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before j in S. We show that, for each j ∈ Jh− , the cardinality of M j equals m j , i.e, M j has the same cardinality as the set M j of all positive jobs processed between j and the last negative job processed before j in L. Consider the following two cases. In the first case, the cardinality of M j is less than m j . Let k denote the last positive job processed before j in S. By the choice of k, we see that the job k processed directly after k is a negative job. Now, let S denote the schedule obtained by interchanging k and k , preserving all the other positions as in S. By the feasibility of S, we conclude that S is feasible since |δ j | = m j δ. Moreover, S attains a total weighted completion p time less than that of S since wpkk = wp > wk holds. This k contradicts the optimality of S in this case. In the second case, the cardinality of M j is more than m j . Then the schedule S obtained by interchanging j and the positive job processed directly before j in S is feasible and attains a total weighted completion time less than that of S p since wp > w jj holds. This contradicts the optimality of S in this case. Hence, for each j ∈ Jh− , the cardinality of M j in S equals m j . Define, for each j ∈ Jh− , the partial schedule S j of S formed from all jobs in M j ∪ { j}. We observe that, for each j ∈ Jh− , the total weighted completion times (resp., the ratios of the total processing times to the total weights of all jobs) of L j and S j are identical since all the positive jobs have the same processing times, weights, and inventory modifications. Next we focus on the properties of all jobs of J− in S. First, we show that, for any two jobs j, k ∈ J− , the job j is processed before k in S if and only if p j /w j < pk /wk holds. Assume for the contrary that there exists a pair of jobs in S that does not obey this rule. Let k ∈ J− denote the first job in S such that there exists a job j processed after k with p j /w j < pk /wk . Let S denote the schedule obtained by interchanging j and k. Note that the total weighted completion time of S is less than that of S since p j /w j < pk /wk and all negative jobs have either the same weight or the same processing time. On the other hand, by the feasibility of S, the schedule S is feasible since |δ j | < |δk | holds. This contradicts the optimality of S. Consider the partition {Z 1 , Z 2 , . . . , Z q } of J− defined in Lemma 5. By the construction of L, we see that all jobs in each set of this partition are adjacent in L. Let {Z 1 , Z 2 , . . . , Z q } be the partition of the least cardinality of J− such that, for each i = 1, 2, . . . , q , all jobs in Z i are adjacent in S. We show that, for each i = 1, 2, . . . , q , exactly one positive job is processed directly before the first job from Z i in S. Consider the following two cases. In the first case, there exists a set Z i such that more than one positive job is processed directly before the first job j from Z i in S. Let k denote the positive job processed directly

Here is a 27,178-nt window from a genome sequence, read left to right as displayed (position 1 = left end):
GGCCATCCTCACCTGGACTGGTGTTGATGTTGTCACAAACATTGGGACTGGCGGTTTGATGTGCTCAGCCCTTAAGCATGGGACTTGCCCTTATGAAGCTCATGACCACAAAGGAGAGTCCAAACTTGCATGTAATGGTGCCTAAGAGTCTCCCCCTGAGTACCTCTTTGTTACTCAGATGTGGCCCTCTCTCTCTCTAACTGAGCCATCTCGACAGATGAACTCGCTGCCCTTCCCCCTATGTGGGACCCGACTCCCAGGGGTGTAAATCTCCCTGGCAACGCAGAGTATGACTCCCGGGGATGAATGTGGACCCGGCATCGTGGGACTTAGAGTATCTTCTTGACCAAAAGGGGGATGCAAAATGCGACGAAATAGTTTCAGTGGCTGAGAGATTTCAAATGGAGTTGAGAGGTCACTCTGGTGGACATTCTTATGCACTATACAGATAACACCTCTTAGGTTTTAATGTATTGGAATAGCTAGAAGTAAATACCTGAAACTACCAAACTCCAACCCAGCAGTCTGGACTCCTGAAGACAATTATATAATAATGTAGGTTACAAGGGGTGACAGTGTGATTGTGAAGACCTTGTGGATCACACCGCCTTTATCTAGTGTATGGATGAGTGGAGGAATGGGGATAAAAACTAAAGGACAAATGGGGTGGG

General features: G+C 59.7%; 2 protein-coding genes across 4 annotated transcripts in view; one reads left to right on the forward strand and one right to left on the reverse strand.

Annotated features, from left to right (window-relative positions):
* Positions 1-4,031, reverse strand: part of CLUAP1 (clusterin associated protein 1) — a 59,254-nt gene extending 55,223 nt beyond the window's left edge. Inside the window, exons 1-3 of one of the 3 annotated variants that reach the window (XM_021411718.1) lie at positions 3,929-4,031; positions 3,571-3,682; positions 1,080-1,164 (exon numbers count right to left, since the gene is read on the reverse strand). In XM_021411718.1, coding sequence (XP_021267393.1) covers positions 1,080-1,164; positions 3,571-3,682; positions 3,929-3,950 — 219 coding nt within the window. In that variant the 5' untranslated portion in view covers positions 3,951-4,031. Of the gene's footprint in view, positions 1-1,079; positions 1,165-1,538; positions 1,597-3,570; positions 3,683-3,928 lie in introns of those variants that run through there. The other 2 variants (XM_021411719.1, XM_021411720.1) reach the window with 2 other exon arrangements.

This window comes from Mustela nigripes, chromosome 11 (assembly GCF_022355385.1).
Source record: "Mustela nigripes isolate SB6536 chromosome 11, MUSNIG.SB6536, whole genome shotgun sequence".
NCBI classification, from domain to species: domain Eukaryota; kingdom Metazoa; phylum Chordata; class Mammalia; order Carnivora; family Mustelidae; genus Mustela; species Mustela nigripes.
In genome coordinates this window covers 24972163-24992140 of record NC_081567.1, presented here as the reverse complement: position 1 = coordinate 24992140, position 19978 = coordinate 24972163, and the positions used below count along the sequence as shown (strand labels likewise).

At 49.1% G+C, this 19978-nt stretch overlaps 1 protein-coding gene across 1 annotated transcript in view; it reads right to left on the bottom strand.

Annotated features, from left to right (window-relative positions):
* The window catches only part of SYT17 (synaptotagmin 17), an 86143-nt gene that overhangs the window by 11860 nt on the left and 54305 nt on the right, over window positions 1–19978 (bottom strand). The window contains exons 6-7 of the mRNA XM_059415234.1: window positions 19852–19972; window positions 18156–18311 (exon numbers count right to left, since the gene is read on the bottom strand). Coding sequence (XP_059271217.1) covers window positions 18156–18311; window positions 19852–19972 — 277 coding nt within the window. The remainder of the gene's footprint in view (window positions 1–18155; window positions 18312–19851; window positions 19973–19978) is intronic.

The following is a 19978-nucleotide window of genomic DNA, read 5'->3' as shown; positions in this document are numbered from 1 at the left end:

before j in S. Now, let S denote the schedule obtained by interchanging j and k, preserving all the other positions as in S. By the feasibility of S, we conclude that the schedule S is feasible since the absolute inventory |δ j | of j is less than δ. Moreover, S attains a total weighted completion time less p than that of S since wpkk = wp > w jj holds. This contradicts the optimality of S in this case. In the second case, there exists a set Z i such that the job processed directly before the first job from Z i in S is a negative job. Let j denote the negative job processed before the first job from Z i in S. By the definition of Z i , we conclude that j belongs to Jh− . Let k denote the positive job processed before j. Now, let S denote the schedule obtained by interchanging j and k, preserving all the other positions as in S. By the feasibility of S, we conclude that the schedule S is feasible. Moreover, S attains a total weighted completion p time less than that of S since wpkk = wp > w jj holds. This contradicts the optimality of S in this case. Hence, for each i = 1, 2, . . . , q , the partial schedule Si of S is formed from one positive job followed by all jobs in Z i arranged due to the WSPT rule. Now, we show that q = q and Z i = Z i for all i = 1, 2, . . . , q. Assume for the contrary that there exist two sets Z x and Z x such that Z x = Z x holds for some index 1 ≤ x ≤ min{q, q }. Let i denote the smallest index such that Z i = Z i . Recall that, for any two jobs j, k ∈ J− , job j is processed before k in S if and only if p j /w j < pk /wk holds. This implies that the cardinality of Z i is at most that of Z i since the total absolute inventory of all jobs in Z i (resp., Z i ) equals (resp., is at most) δ. Moreover, all jobs in Z i are identical with the corresponding jobs in Z i . Now, assume the cardinality of Z i is strictly less than that of Z i and let j denote a job in Z i that does not belong to Z i . Assume that p j /w j is smallest among all those jobs. Thus, p j /w j ≤ pk /wk for all jobs in J− that do not belong to Z i . Hence, job j is the in S. Let S denote the schedule obtained first job of Z i+1 by interchanging j and the positive job k processed directly before j in S. Note that the total weighted completion time p of S is less than that of S since the ratio wpkk = kp > w jj . On the other hand, by the feasibility of S, the schedule S is feasible since the total absolute inventory of all jobs in Z i equals δ. This contradicts the optimality of S. Hence, for each i = 1, 2, . . . , q, the total weighted completion times (resp., the ratios of the total processing times to the total weights of all jobs) of L i and Si are identical. Finally, we discuss the order of the partial schedules S j , j ∈ Jh− , and Si , i = 1, 2, . . . , q, in S. Consider the set {S j | j ∈ Jh− } ∪ {Si | i = 1, 2, . . . , q} of partial schedules in S. Assume that there exist two adjacent partial schedules in this set, say F followed by G, in S such that